visual discrimination


Also found in: Acronyms.

vis·u·al dis·crim·i·na·tion

(vizh'ū-ăl dis-krim'i-nā'shŭn)
A general term for visual skills that require the ability to detect specific features of an object to recognize it, to match or duplicate it, and to categorize it.
References in periodicals archive ?
The only visual search test published in Spain to date is the DiViSA (Trees Simple Visual Discrimination Test, Santacreu, Shih, & Quiroga, 2011), which is administered and corrected online.
Our prediction that social pressure would be greater with the clearance of the visual discrimination task and the presence of the majority was derived from findings in previous conformity studies.
A review of simultaneous visual discrimination as a method of training octopuses.
The TVPS-3 is comprised of seven subscales: visual discrimination, visual memory, visual spatial relationships, form constancy, visual sequential memory, figure-ground, and visual closure (Martin, 2006).
KEY WORDS: behavior, behavioral effects, C57BL6 mouse, decabrominated diphenyl ether, fixed interval, fixed ratio, impulsivity, neonatal exposure, PBDE, perseveration, visual discrimination.
This underscores a related finding that has occurred frequently in age-comparative studies of cognitive abilities: The speed of elementary perceptual-motor functions, such as auditory or visual discrimination, correlates highly with more complex abilities such as memory.
Specialized visual training procedures provided in the off-season over four to six weeks will show improvements you can notice in your players' faster physical reflexes, sharper visual discrimination and the ability to make quicker and more informed decisions.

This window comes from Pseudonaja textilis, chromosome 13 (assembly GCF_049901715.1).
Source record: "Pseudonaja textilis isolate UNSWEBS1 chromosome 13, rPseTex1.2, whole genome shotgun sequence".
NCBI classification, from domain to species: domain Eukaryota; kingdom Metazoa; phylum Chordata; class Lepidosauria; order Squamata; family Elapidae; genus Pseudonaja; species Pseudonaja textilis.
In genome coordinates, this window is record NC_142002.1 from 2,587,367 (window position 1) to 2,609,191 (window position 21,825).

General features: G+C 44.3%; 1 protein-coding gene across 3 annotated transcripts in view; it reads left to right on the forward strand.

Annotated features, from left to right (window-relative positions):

Through their block play, children are introduced to crucial concepts needed for success in early literacy, including visual discrimination, use of abstract symbols, and oral language production.
The purpose of this study was to investigate whether or not poor mathematics achievement was related to performance on tests of visual discrimination and visual memory.
But before they are prepared to deal with the intricacies and complexities of letters and words, they need to practice and reline their visual discrimination and pattern recognition skills.
Emotion-related EF can be assessed using the Visual Discrimination Reversal Test.
The results of this experiment and that by Evans and Nettelbeck (1993) demonstrate that changing the stimulus parameters from an easy visual discrimination to a more complex visual discrimination is not necessary to demonstrate significant negative correlations between psychometric intelligence and IT, and a reduction in the number of subjects who can employ apparent motion strategies.